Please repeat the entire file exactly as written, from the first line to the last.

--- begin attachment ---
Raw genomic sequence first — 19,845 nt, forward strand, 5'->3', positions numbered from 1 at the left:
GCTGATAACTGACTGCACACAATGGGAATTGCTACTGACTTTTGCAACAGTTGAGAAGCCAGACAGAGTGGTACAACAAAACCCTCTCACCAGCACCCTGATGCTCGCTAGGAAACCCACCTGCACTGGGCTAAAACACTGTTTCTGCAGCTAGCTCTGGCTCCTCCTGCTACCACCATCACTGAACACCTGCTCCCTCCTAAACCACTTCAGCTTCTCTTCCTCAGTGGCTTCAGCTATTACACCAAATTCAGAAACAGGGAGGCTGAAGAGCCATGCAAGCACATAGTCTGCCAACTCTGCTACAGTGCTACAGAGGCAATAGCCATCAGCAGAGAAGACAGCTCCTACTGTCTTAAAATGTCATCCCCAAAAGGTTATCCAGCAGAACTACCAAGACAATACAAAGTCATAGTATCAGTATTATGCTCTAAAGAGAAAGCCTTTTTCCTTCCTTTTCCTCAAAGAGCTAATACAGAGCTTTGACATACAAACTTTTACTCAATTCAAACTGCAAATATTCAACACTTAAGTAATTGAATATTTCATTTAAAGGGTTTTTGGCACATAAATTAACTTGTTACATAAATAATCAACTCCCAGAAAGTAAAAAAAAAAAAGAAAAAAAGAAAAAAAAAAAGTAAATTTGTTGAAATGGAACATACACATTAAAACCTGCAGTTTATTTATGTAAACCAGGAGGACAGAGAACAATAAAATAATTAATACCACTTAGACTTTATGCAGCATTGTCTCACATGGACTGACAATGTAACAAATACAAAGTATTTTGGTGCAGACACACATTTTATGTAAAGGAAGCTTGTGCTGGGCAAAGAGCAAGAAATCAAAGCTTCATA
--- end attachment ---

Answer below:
Raw genomic sequence first — 19,845 nt, forward strand, 5'->3', positions numbered from 1 at the left:
GCTGATAACTGACTGCACACAATGGGAATTGCTACTGACTTTTGCAACAGTTGAGAAGCCAGACAGAGTGGTACAACAAAACCCTCTCACCAGCACCCTGATGCTCGCTAGGAAACCCACCTGCACTGGGCTAAAACACTGTTTCTGCAGCTAGCTCTGGCTCCTCCTGCTACCACCATCACTGAACACCTGCTCCCTCCTAAACCACTTCAGCTTCTCTTCCTCAGTGGCTTCAGCTATTACACCAAATTCAGAAACAGGGAGGCTGAAGAGCCATGCAAGCACATAGTCTGCCAACTCTGCTACAGTGCTACAGAGGCAATAGCCATCAGCAGAGAAGACAGCTCCTACTGTCTTAAAATGTCATCCCCAAAAGGTTATCCAGCAGAACTACCAAGACAATACAAAGTCATAGTATCAGTATTATGCTCTAAAGAGAAAGCCTTTTTCCTTCCTTTTCCTCAAAGAGCTAATACAGAGCTTTGACATACAAACTTTTACTCAATTCAAACTGCAAATATTCAACACTTAAGTAATTGAATATTTCATTTAAAGGGTTTTTGGCACATAAATTAACTTGTTACATAAATAATCAACTCCCAGAAAGTAAAAAAAAAAAAGAAAAAAAGAAAAAAAAAAAGTAAATTTGTTGAAATGGAACATACACATTAAAACCTGCAGTTTATTTATGTAAACCAGGAGGACAGAGAACAATAAAATAATTAATACCACTTAGACTTTATGCAGCATTGTCTCACATGGACTGACAATGTAACAAATACAAAGTATTTTGGTGCAGACACACATTTTATGTAAAGGAAGCTTGTGCTGGGCAAAGAGCAAGAAATCAAAGCTTCATA